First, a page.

Phuket's reopening delayed by new Covid-19 case

Thailand's hospitality and tourism sectors are counting on the return of international visitors.
Thailand's hospitality and tourism sectors are counting on the return of international visitors.PHOTO: REUTERS

BANGKOK (BLOOMBERG) - Thailand's plan to reopen its tropical island of Phuket to foreign visitors next month has hit a speed bump with the nation ending a 100-day streak of no local community coronavirus transmission last week.

"The government is ready, but there are still concerns from some groups that the reopening will lead to infections," Deputy Premier and Health Minister Anutin Charnvirakul said on Tuesday (Sept 8).

"It's been nine months now. We have to learn to fight and live with the pandemic. We can't be afraid of it."

The reopening plan faced more scrutiny after authorities confirmed the first local case since May 26 in a 37-year-old male inmate of a Bangkok prison with no recent history of travelling abroad.

Re-opening to tourists has led to the resurgence of infection in some places like the Caribbean island of Aruba, and governments are fearful of striking the wrong balance between public health and economic help.

Thailand's hospitality and tourism sectors are counting on the return of international visitors, who contributed to two-thirds of tourism income before the pandemic, to reverse a slump in business and save millions of jobs.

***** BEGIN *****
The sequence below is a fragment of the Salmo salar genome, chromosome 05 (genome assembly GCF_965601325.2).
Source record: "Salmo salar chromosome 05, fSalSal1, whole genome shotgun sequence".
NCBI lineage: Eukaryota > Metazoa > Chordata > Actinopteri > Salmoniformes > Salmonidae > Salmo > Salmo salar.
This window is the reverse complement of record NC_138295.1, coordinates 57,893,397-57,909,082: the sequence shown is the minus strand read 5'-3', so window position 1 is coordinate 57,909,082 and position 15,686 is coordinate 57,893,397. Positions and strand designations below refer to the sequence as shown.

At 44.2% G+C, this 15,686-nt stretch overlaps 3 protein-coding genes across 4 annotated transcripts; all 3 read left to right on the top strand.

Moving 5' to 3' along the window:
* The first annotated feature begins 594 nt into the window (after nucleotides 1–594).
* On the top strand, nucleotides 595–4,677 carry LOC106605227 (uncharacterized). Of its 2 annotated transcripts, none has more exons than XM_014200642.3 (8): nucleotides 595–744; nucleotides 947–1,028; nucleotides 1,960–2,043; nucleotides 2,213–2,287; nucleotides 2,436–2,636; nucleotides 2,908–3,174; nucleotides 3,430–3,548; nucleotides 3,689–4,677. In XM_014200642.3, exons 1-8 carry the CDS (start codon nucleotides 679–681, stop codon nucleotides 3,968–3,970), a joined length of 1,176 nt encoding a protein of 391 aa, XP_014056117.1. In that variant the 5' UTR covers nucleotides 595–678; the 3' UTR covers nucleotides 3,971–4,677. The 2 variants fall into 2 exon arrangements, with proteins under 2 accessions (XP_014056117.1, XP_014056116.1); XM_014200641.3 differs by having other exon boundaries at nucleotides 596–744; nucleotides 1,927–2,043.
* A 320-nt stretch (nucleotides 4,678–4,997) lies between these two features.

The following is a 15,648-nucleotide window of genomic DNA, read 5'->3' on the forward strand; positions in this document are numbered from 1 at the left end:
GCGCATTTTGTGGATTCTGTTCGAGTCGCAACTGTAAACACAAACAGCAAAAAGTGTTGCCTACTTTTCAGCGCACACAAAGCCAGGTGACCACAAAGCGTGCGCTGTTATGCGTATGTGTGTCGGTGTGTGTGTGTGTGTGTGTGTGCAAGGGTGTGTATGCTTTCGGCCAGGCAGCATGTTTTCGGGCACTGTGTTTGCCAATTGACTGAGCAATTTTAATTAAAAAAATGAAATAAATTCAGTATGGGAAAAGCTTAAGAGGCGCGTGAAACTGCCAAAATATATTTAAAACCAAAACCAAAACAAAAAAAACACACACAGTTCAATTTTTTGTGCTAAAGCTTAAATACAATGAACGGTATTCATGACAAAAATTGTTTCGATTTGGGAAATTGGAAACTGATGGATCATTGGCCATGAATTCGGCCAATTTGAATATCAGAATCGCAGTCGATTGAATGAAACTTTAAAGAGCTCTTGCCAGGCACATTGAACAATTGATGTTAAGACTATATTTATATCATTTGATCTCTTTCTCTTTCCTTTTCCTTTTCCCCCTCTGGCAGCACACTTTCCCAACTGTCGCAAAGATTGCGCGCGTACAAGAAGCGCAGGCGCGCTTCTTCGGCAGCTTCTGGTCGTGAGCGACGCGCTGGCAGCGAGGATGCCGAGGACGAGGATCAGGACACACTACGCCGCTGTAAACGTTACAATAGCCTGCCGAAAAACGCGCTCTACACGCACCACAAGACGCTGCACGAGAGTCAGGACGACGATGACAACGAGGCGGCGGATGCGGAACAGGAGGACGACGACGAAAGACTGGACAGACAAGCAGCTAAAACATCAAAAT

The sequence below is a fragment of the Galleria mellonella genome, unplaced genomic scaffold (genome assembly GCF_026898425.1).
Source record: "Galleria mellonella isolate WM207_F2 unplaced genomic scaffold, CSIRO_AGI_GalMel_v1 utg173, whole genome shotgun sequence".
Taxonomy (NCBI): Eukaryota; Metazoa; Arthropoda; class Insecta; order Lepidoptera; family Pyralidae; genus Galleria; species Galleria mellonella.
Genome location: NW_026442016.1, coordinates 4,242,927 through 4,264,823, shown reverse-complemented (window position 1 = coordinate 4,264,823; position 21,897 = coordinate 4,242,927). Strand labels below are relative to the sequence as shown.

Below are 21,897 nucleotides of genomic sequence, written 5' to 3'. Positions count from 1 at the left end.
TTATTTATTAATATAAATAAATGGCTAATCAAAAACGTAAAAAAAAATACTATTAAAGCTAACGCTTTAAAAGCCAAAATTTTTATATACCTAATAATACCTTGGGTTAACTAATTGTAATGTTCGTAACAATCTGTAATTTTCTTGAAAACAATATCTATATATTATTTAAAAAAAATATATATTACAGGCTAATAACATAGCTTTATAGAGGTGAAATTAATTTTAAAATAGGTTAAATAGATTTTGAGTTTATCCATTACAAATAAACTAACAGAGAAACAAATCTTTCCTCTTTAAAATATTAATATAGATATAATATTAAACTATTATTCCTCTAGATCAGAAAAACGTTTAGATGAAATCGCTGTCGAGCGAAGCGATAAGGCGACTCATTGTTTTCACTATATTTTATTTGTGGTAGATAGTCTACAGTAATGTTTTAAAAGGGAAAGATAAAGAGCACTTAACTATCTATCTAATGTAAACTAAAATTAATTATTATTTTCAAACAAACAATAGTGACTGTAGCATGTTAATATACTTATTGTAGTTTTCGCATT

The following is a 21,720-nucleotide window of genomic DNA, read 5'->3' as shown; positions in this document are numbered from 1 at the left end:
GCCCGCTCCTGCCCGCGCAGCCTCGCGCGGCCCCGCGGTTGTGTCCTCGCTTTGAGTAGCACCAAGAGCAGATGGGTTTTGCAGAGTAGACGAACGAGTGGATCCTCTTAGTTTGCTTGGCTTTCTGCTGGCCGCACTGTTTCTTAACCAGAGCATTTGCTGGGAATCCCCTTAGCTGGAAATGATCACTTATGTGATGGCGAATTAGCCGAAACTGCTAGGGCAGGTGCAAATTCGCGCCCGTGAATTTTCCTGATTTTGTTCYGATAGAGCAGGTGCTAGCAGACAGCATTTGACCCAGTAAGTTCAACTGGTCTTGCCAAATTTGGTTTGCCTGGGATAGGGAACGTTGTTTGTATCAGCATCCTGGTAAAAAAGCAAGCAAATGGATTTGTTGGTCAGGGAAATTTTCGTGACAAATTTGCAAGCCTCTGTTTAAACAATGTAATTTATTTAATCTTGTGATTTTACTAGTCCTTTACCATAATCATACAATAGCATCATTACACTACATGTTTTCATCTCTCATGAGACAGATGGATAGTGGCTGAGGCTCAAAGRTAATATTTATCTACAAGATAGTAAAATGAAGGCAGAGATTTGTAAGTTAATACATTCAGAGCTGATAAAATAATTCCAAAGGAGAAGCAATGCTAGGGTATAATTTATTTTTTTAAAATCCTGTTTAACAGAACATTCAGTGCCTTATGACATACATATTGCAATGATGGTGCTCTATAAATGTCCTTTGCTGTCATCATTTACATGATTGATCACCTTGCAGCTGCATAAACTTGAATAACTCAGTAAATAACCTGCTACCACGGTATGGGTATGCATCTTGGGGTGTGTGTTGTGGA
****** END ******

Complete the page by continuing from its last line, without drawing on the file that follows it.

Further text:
The government and businesses are weighing the cost between curbing infection risks and limiting damage to the economy, which is on track for a record contraction of 8.5 per cent this year.

"Thailand's failure to relaunch overseas tourism creates a dangerously perilous scenario for Phuket's hospitality industry," said Bill Barnett, managing director at consulting firm C9 Hotelworks Ltd.

"The situation is bad, and likely to get worse, as operating hotels incur losses day in and day out."

Almost 70 per cent of hotels in the development pipeline are now being delayed or put on hold, according to C9 Hotelworks data.

Barnett said the financial impact on the hotel development pipeline can lead to the erosion of jobs in construction, real estate, retail and consumer credit defaults.


The Thai government has been trying to promote domestic tourism with a campaign to foot 40 per cent of travellers' hotel bills, but local spending alone can't compensate for a loss of foreigners.

In Phuket, foreign visitors accounted for two-thirds of overall tourists but contributed to 90 per cent of its tourism receipts.


About 86,000 rooms in Phuket can't break-even or be cash-flow positive with only domestic demand, and 50,000 jobs may be lost this year if there's no support or international visitors, according to the Phuket Hotels Association, which represents 78 hotels on the island. Room occupancy rate at most Phuket hotels is in single digit, the group estimates.

"No amount of induced local demand can prevent the dramatic continued loss of jobs and rapidly eroding financial crisis for owners and operators," said Anthony Lark, president of the association. "We strongly advocate a safe, pragmatic, and strategic reopening for foreign travellers."

While some groups are opposing the reopening of Phuket, a clear and timely communication strategy to ensure safety of visitors and locals should help assuage concerns, according to Kongsak Khoopongsakorn, president of the Thai Hotels Association's Southern Chapter.


"The delay resulted from mixed messaging about the details of the plan for safe reopening and led to some groups opposing the plan," said Kongsak, who also works with 12 local business groups.

"Businesses in Phuket are ready for foreign visitors to come back as soon as possible."